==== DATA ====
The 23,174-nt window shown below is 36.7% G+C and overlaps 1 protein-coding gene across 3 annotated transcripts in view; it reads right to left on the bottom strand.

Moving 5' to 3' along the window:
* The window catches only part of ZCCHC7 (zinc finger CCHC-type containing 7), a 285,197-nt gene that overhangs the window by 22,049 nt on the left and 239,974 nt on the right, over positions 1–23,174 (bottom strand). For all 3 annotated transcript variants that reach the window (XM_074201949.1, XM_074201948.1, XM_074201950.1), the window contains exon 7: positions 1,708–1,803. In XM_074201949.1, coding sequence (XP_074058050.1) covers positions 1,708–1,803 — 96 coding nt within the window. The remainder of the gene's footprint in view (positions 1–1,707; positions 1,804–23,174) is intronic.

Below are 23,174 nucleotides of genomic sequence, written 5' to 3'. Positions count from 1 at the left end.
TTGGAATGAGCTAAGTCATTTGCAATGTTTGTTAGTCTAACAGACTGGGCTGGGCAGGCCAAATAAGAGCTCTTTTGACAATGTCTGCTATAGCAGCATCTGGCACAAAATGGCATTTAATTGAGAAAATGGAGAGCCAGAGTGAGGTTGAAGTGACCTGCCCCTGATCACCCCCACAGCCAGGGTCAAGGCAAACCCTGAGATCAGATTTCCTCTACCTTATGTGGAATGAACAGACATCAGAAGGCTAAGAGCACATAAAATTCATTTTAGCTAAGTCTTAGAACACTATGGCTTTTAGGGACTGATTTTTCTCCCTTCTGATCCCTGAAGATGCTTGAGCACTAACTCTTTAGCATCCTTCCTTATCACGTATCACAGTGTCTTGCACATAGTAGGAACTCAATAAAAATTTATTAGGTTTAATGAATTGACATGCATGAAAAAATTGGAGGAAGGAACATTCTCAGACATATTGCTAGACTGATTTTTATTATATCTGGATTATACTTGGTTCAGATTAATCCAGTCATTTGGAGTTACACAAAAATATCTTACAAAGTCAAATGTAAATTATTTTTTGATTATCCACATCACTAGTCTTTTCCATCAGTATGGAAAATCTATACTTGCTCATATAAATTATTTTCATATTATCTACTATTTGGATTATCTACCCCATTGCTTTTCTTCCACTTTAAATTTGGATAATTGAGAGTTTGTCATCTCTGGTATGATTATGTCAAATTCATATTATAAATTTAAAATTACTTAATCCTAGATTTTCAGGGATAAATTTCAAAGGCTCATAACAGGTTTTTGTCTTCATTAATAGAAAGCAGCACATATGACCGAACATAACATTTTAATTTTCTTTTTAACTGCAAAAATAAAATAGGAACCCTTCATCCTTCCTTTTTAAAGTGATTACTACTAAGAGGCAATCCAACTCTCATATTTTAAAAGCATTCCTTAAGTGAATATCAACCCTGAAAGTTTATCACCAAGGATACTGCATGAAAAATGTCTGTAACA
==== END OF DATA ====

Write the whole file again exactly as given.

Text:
The 23,174-nt window shown below is 36.7% G+C and overlaps 1 protein-coding gene across 3 annotated transcripts in view; it reads right to left on the bottom strand.

Moving 5' to 3' along the window:
* The window catches only part of ZCCHC7 (zinc finger CCHC-type containing 7), a 285,197-nt gene that overhangs the window by 22,049 nt on the left and 239,974 nt on the right, over positions 1–23,174 (bottom strand). For all 3 annotated transcript variants that reach the window (XM_074201949.1, XM_074201948.1, XM_074201950.1), the window contains exon 7: positions 1,708–1,803. In XM_074201949.1, coding sequence (XP_074058050.1) covers positions 1,708–1,803 — 96 coding nt within the window. The remainder of the gene's footprint in view (positions 1–1,707; positions 1,804–23,174) is intronic.

Below are 23,174 nucleotides of genomic sequence, written 5' to 3'. Positions count from 1 at the left end.
TTGGAATGAGCTAAGTCATTTGCAATGTTTGTTAGTCTAACAGACTGGGCTGGGCAGGCCAAATAAGAGCTCTTTTGACAATGTCTGCTATAGCAGCATCTGGCACAAAATGGCATTTAATTGAGAAAATGGAGAGCCAGAGTGAGGTTGAAGTGACCTGCCCCTGATCACCCCCACAGCCAGGGTCAAGGCAAACCCTGAGATCAGATTTCCTCTACCTTATGTGGAATGAACAGACATCAGAAGGCTAAGAGCACATAAAATTCATTTTAGCTAAGTCTTAGAACACTATGGCTTTTAGGGACTGATTTTTCTCCCTTCTGATCCCTGAAGATGCTTGAGCACTAACTCTTTAGCATCCTTCCTTATCACGTATCACAGTGTCTTGCACATAGTAGGAACTCAATAAAAATTTATTAGGTTTAATGAATTGACATGCATGAAAAAATTGGAGGAAGGAACATTCTCAGACATATTGCTAGACTGATTTTTATTATATCTGGATTATACTTGGTTCAGATTAATCCAGTCATTTGGAGTTACACAAAAATATCTTACAAAGTCAAATGTAAATTATTTTTTGATTATCCACATCACTAGTCTTTTCCATCAGTATGGAAAATCTATACTTGCTCATATAAATTATTTTCATATTATCTACTATTTGGATTATCTACCCCATTGCTTTTCTTCCACTTTAAATTTGGATAATTGAGAGTTTGTCATCTCTGGTATGATTATGTCAAATTCATATTATAAATTTAAAATTACTTAATCCTAGATTTTCAGGGATAAATTTCAAAGGCTCATAACAGGTTTTTGTCTTCATTAATAGAAAGCAGCACATATGACCGAACATAACATTTTAATTTTCTTTTTAACTGCAAAAATAAAATAGGAACCCTTCATCCTTCCTTTTTAAAGTGATTACTACTAAGAGGCAATCCAACTCTCATATTTTAAAAGCATTCCTTAAGTGAATATCAACCCTGAAAGTTTATCACCAAGGATACTGCATGAAAAATGTCTGTAACA